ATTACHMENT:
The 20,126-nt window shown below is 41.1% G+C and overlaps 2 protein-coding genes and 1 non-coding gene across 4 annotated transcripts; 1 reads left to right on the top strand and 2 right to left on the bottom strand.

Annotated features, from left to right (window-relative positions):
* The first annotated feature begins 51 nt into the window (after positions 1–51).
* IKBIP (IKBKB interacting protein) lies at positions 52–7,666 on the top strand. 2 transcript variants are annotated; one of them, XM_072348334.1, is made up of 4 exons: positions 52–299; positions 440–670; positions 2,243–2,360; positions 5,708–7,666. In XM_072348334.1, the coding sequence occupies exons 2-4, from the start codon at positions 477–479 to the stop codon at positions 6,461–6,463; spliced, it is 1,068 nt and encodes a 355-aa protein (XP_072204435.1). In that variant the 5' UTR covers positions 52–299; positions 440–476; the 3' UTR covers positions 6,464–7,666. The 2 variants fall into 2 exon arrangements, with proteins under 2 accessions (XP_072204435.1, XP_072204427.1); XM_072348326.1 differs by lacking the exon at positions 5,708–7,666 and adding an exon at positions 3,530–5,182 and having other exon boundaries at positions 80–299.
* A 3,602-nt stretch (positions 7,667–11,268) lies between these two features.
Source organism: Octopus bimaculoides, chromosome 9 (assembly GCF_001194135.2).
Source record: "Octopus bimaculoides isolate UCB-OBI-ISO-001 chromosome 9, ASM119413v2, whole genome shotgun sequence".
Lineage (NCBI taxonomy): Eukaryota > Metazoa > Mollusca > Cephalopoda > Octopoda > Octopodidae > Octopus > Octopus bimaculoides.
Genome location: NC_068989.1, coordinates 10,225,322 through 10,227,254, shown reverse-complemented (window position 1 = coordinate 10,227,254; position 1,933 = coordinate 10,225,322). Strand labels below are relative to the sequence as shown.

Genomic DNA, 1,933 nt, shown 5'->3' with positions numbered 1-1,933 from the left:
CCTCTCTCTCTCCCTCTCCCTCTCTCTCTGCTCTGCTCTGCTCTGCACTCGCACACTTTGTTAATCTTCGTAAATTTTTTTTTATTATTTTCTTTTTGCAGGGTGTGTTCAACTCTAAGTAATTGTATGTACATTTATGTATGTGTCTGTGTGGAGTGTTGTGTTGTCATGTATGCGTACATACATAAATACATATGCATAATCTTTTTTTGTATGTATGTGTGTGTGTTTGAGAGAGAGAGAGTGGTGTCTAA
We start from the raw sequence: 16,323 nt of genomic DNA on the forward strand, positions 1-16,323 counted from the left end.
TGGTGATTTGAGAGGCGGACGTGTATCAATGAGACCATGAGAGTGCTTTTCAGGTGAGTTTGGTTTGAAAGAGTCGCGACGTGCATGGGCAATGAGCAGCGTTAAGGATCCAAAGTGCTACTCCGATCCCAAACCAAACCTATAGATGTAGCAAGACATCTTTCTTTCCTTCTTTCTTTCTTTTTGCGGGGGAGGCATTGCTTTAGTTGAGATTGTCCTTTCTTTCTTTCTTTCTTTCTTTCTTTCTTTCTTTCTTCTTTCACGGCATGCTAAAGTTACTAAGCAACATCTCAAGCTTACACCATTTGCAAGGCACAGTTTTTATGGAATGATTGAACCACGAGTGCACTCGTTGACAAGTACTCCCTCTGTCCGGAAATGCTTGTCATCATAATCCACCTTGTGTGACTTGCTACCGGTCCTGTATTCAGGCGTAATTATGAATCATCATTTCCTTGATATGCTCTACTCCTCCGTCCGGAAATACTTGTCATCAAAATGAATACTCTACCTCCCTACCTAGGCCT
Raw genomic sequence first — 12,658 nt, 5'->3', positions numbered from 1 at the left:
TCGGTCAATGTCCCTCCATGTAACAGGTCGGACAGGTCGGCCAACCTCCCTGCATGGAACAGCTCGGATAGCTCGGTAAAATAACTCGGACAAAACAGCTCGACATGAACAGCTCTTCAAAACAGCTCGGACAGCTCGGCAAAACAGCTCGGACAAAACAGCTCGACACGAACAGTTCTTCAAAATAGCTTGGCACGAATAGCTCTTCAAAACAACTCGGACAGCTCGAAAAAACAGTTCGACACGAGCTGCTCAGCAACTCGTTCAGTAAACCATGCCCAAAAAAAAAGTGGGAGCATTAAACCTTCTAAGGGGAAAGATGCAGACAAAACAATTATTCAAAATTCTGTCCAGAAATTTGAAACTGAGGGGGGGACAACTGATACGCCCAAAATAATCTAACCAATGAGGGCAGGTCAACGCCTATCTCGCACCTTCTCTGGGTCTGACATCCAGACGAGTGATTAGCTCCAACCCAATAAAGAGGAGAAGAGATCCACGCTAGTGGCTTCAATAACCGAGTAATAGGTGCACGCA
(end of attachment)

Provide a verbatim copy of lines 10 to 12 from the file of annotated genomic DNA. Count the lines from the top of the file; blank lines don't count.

Genomic DNA, 1,933 nt, shown 5'->3' with positions numbered 1-1,933 from the left:
CCTCTCTCTCTCCCTCTCCCTCTCTCTCTGCTCTGCTCTGCTCTGCACTCGCACACTTTGTTAATCTTCGTAAATTTTTTTTTATTATTTTCTTTTTGCAGGGTGTGTTCAACTCTAAGTAATTGTATGTACATTTATGTATGTGTCTGTGTGGAGTGTTGTGTTGTCATGTATGCGTACATACATAAATACATATGCATAATCTTTTTTTGTATGTATGTGTGTGTGTTTGAGAGAGAGAGAGTGGTGTCTAA
We start from the raw sequence: 16,323 nt of genomic DNA on the forward strand, positions 1-16,323 counted from the left end.